After dismissing Botany Bay as a site for the colony, Governor Phillip sailed the First Fleet into what James Cook had named Port Jackson (Warran/Warrane in the local language) and dropped anchor at a horseshoe bay with an all-important freshwater stream running into it. Phillip christened the bay Sydney Cove after the British Home Secretary, Baron Sydney of Chislehurst, who was responsible for the colonies.

The socioeconomic divide of the future city was foreshadowed when the convicts were allocated the rocky land to the west of the stream (known unimaginatively as the Rocks), while the governor and other officials pitched their tents to the east.

Built with convict labour between 1837 and 1844, Circular Quay was originally (and more accurately) called Semicircular Quay, and acted as the main port of Sydney. In the 1850s it was extended further, covering over the by then festering Tank Stream, which ran into the middle of the cove.

As time went on, whalers and sailors joined the ex-convicts at the Rocks – and inns and brothels sprang up to entertain them. With the settlement filthy and overcrowded, the nouveau riche started building houses on the upper slopes, their sewage flowing to the slums below. Residents sloshed through open sewers, and alleys festered with disease and drunken lawlessness. Thus began a long, steady decline.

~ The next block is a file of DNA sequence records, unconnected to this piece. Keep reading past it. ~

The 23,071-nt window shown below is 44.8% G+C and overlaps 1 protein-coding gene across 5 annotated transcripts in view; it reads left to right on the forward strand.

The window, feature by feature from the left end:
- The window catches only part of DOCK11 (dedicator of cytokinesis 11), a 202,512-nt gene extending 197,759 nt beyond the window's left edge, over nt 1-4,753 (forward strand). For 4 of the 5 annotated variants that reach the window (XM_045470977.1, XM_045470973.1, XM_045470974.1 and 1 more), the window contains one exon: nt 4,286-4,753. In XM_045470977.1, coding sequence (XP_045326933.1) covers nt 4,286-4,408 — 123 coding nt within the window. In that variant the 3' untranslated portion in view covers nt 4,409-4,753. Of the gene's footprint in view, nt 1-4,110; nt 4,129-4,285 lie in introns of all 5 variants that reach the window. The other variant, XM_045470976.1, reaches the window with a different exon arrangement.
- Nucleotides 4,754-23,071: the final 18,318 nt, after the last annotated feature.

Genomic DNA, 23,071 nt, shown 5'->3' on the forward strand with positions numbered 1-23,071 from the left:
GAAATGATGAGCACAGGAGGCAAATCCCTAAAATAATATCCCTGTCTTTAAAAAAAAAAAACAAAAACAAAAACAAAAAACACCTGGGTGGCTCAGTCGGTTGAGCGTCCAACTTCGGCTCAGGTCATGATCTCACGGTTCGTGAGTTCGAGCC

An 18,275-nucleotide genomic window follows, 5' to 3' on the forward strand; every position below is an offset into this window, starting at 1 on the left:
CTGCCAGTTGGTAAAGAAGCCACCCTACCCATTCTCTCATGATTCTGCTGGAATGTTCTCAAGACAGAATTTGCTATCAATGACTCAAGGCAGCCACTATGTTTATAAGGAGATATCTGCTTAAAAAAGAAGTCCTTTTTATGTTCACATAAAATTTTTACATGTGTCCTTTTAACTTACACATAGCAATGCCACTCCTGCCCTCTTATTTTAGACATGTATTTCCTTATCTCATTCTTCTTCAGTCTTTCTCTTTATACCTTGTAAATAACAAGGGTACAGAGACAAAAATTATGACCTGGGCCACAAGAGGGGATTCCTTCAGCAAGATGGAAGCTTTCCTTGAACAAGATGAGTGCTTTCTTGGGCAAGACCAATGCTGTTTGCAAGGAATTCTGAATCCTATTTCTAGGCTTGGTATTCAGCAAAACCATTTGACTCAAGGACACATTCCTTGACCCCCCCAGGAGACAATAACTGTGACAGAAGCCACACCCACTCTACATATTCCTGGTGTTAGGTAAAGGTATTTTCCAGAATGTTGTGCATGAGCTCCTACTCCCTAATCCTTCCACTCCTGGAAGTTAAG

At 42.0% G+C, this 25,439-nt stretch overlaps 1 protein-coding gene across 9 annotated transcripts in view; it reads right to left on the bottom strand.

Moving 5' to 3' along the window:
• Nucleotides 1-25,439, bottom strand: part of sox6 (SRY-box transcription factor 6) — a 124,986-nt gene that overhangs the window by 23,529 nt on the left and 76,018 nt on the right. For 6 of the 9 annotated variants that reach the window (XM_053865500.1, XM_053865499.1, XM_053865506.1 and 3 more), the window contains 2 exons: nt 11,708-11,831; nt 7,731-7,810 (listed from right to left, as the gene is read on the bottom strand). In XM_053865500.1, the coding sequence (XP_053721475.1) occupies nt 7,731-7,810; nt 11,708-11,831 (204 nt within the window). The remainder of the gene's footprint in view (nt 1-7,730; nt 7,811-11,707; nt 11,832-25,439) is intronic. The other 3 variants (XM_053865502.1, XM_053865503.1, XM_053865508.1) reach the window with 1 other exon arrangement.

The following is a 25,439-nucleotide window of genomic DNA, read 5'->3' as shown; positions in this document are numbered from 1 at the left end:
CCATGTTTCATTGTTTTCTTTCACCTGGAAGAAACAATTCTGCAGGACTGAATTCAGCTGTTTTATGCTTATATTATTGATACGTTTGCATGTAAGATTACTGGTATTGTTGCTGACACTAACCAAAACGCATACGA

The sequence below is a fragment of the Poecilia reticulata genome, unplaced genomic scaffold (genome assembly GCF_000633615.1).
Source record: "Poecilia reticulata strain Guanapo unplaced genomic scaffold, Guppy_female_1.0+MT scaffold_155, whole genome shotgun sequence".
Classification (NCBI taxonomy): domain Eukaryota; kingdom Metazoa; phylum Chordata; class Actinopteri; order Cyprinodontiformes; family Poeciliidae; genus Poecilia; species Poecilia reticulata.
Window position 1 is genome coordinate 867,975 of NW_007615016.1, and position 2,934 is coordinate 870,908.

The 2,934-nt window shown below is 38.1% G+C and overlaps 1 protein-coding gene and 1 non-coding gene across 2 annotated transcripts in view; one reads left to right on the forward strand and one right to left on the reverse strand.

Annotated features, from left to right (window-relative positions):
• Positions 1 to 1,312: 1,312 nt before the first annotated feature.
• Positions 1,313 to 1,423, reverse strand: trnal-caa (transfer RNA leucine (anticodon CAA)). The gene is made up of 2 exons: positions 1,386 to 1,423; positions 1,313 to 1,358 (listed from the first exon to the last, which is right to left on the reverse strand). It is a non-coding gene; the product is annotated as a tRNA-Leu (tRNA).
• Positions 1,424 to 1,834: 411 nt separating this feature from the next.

Bubonic plague broke out in 1900, leading to the razing of entire streets, and Harbour Bridge construction in the 1920s wiped out even more. It wasn’t until the 1970s that the Rocks’ cultural and architectural heritage was finally recognised. Redevelopment saved many old buildings by converting them into tourist-focused businesses. Shops hocking Opera House keyrings proliferate, but gritty history is never far below the surface if you know where to look.

Much of Millers Point has been public housing for over a century, originally for dock workers. With property prices so high, the State government from 2016 began a series of phases of auctioning off these homes to the highest bidder, evicting one of Sydney's oldest communities in the process and ignoring significant public protest.